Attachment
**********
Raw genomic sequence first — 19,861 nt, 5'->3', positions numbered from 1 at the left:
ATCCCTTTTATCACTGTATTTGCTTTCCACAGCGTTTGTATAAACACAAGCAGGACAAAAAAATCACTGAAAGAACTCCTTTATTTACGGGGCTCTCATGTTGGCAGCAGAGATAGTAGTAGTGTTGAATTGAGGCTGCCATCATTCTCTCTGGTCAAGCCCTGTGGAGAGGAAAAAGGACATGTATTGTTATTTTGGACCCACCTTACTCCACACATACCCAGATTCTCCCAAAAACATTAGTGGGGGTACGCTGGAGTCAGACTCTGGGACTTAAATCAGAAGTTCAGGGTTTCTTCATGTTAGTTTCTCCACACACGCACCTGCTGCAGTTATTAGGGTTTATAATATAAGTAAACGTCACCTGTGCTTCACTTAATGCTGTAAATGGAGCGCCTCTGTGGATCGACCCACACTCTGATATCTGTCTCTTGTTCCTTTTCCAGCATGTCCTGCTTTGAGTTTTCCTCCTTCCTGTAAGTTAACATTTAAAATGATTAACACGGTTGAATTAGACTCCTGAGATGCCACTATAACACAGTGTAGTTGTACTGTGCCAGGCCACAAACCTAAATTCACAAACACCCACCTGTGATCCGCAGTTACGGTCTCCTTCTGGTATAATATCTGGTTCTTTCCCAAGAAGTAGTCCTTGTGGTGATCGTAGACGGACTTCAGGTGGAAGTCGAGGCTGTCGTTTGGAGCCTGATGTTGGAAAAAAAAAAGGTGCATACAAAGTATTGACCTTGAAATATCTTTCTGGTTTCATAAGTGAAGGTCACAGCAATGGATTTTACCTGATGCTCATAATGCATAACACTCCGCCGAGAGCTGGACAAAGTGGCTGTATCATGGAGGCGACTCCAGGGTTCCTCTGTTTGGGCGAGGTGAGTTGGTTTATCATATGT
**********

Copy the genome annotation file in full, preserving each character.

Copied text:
Raw genomic sequence first — 19,861 nt, 5'->3', positions numbered from 1 at the left:
ATCCCTTTTATCACTGTATTTGCTTTCCACAGCGTTTGTATAAACACAAGCAGGACAAAAAAATCACTGAAAGAACTCCTTTATTTACGGGGCTCTCATGTTGGCAGCAGAGATAGTAGTAGTGTTGAATTGAGGCTGCCATCATTCTCTCTGGTCAAGCCCTGTGGAGAGGAAAAAGGACATGTATTGTTATTTTGGACCCACCTTACTCCACACATACCCAGATTCTCCCAAAAACATTAGTGGGGGTACGCTGGAGTCAGACTCTGGGACTTAAATCAGAAGTTCAGGGTTTCTTCATGTTAGTTTCTCCACACACGCACCTGCTGCAGTTATTAGGGTTTATAATATAAGTAAACGTCACCTGTGCTTCACTTAATGCTGTAAATGGAGCGCCTCTGTGGATCGACCCACACTCTGATATCTGTCTCTTGTTCCTTTTCCAGCATGTCCTGCTTTGAGTTTTCCTCCTTCCTGTAAGTTAACATTTAAAATGATTAACACGGTTGAATTAGACTCCTGAGATGCCACTATAACACAGTGTAGTTGTACTGTGCCAGGCCACAAACCTAAATTCACAAACACCCACCTGTGATCCGCAGTTACGGTCTCCTTCTGGTATAATATCTGGTTCTTTCCCAAGAAGTAGTCCTTGTGGTGATCGTAGACGGACTTCAGGTGGAAGTCGAGGCTGTCGTTTGGAGCCTGATGTTGGAAAAAAAAAAGGTGCATACAAAGTATTGACCTTGAAATATCTTTCTGGTTTCATAAGTGAAGGTCACAGCAATGGATTTTACCTGATGCTCATAATGCATAACACTCCGCCGAGAGCTGGACAAAGTGGCTGTATCATGGAGGCGACTCCAGGGTTCCTCTGTTTGGGCGAGGTGAGTTGGTTTATCATATGT